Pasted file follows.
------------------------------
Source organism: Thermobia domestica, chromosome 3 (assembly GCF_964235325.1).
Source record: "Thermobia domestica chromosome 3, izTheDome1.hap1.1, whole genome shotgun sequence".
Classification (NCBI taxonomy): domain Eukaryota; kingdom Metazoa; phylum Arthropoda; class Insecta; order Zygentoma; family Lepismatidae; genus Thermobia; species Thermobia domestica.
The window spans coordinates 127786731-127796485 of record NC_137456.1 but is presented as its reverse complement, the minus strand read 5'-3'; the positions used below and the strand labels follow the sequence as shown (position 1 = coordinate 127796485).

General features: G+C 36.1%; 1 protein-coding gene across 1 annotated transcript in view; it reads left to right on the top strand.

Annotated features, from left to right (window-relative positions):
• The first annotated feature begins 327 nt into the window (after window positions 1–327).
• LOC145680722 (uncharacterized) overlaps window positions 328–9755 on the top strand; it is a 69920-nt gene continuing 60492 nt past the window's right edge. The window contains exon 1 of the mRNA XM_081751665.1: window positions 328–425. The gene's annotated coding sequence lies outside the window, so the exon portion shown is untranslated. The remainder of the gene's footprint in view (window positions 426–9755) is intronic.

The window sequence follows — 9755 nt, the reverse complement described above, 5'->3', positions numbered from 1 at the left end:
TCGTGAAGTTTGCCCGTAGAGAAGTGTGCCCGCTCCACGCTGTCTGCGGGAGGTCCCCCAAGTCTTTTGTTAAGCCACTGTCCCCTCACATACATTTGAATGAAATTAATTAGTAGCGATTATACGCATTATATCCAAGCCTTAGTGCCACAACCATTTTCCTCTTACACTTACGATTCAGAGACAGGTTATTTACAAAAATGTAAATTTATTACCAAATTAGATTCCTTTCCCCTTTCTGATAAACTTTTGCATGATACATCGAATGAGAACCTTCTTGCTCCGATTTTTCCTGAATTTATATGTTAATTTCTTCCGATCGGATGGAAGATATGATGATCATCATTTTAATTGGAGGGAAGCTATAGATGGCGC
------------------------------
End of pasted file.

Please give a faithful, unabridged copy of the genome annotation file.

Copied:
Source organism: Thermobia domestica, chromosome 3 (assembly GCF_964235325.1).
Source record: "Thermobia domestica chromosome 3, izTheDome1.hap1.1, whole genome shotgun sequence".
Classification (NCBI taxonomy): domain Eukaryota; kingdom Metazoa; phylum Arthropoda; class Insecta; order Zygentoma; family Lepismatidae; genus Thermobia; species Thermobia domestica.
The window spans coordinates 127786731-127796485 of record NC_137456.1 but is presented as its reverse complement, the minus strand read 5'-3'; the positions used below and the strand labels follow the sequence as shown (position 1 = coordinate 127796485).

General features: G+C 36.1%; 1 protein-coding gene across 1 annotated transcript in view; it reads left to right on the top strand.

Annotated features, from left to right (window-relative positions):
• The first annotated feature begins 327 nt into the window (after window positions 1–327).
• LOC145680722 (uncharacterized) overlaps window positions 328–9755 on the top strand; it is a 69920-nt gene continuing 60492 nt past the window's right edge. The window contains exon 1 of the mRNA XM_081751665.1: window positions 328–425. The gene's annotated coding sequence lies outside the window, so the exon portion shown is untranslated. The remainder of the gene's footprint in view (window positions 426–9755) is intronic.

The window sequence follows — 9755 nt, the reverse complement described above, 5'->3', positions numbered from 1 at the left end:
TCGTGAAGTTTGCCCGTAGAGAAGTGTGCCCGCTCCACGCTGTCTGCGGGAGGTCCCCCAAGTCTTTTGTTAAGCCACTGTCCCCTCACATACATTTGAATGAAATTAATTAGTAGCGATTATACGCATTATATCCAAGCCTTAGTGCCACAACCATTTTCCTCTTACACTTACGATTCAGAGACAGGTTATTTACAAAAATGTAAATTTATTACCAAATTAGATTCCTTTCCCCTTTCTGATAAACTTTTGCATGATACATCGAATGAGAACCTTCTTGCTCCGATTTTTCCTGAATTTATATGTTAATTTCTTCCGATCGGATGGAAGATATGATGATCATCATTTTAATTGGAGGGAAGCTATAGATGGCGC